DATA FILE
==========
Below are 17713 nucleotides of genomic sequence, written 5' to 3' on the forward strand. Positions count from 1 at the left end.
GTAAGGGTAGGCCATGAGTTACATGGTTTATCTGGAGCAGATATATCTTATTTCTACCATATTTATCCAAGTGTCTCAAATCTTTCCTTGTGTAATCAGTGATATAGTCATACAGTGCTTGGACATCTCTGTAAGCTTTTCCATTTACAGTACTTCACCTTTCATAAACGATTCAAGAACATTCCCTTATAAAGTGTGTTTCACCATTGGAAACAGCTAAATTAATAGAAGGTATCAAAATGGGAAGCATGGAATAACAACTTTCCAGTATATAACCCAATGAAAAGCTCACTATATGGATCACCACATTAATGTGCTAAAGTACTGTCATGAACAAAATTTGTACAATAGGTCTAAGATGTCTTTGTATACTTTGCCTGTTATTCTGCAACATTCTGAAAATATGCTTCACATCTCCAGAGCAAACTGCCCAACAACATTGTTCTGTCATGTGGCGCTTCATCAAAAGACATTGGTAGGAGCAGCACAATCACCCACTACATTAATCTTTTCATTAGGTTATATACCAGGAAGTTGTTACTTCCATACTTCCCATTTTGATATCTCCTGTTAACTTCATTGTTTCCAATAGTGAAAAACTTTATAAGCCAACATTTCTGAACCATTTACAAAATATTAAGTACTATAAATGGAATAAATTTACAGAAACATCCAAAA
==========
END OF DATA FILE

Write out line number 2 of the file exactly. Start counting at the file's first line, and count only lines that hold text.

GTAAGGGTAGGCCATGAGTTACATGGTTTATCTGGAGCAGATATATCTTATTTCTACCATATTTATCCAAGTGTCTCAAATCTTTCCTTGTGTAATCAGTGATATAGTCATACAGTGCTTGGACATCTCTGTAAGCTTTTCCATTTACAGTACTTCACCTTTCATAAACGATTCAAGAACATTCCCTTATAAAGTGTGTTTCACCATTGGAAACAGCTAAATTAATAGAAGGTATCAAAATGGGAAGCATGGAATAACAACTTTCCAGTATATAACCCAATGAAAAGCTCACTATATGGATCACCACATTAATGTGCTAAAGTACTGTCATGAACAAAATTTGTACAATAGGTCTAAGATGTCTTTGTATACTTTGCCTGTTATTCTGCAACATTCTGAAAATATGCTTCACATCTCCAGAGCAAACTGCCCAACAACATTGTTCTGTCATGTGGCGCTTCATCAAAAGACATTGGTAGGAGCAGCACAATCACCCACTACATTAATCTTTTCATTAGGTTATATACCAGGAAGTTGTTACTTCCATACTTCCCATTTTGATATCTCCTGTTAACTTCATTGTTTCCAATAGTGAAAAACTTTATAAGCCAACATTTCTGAACCATTTACAAAATATTAAGTACTATAAATGGAATAAATTTACAGAAACATCCAAAA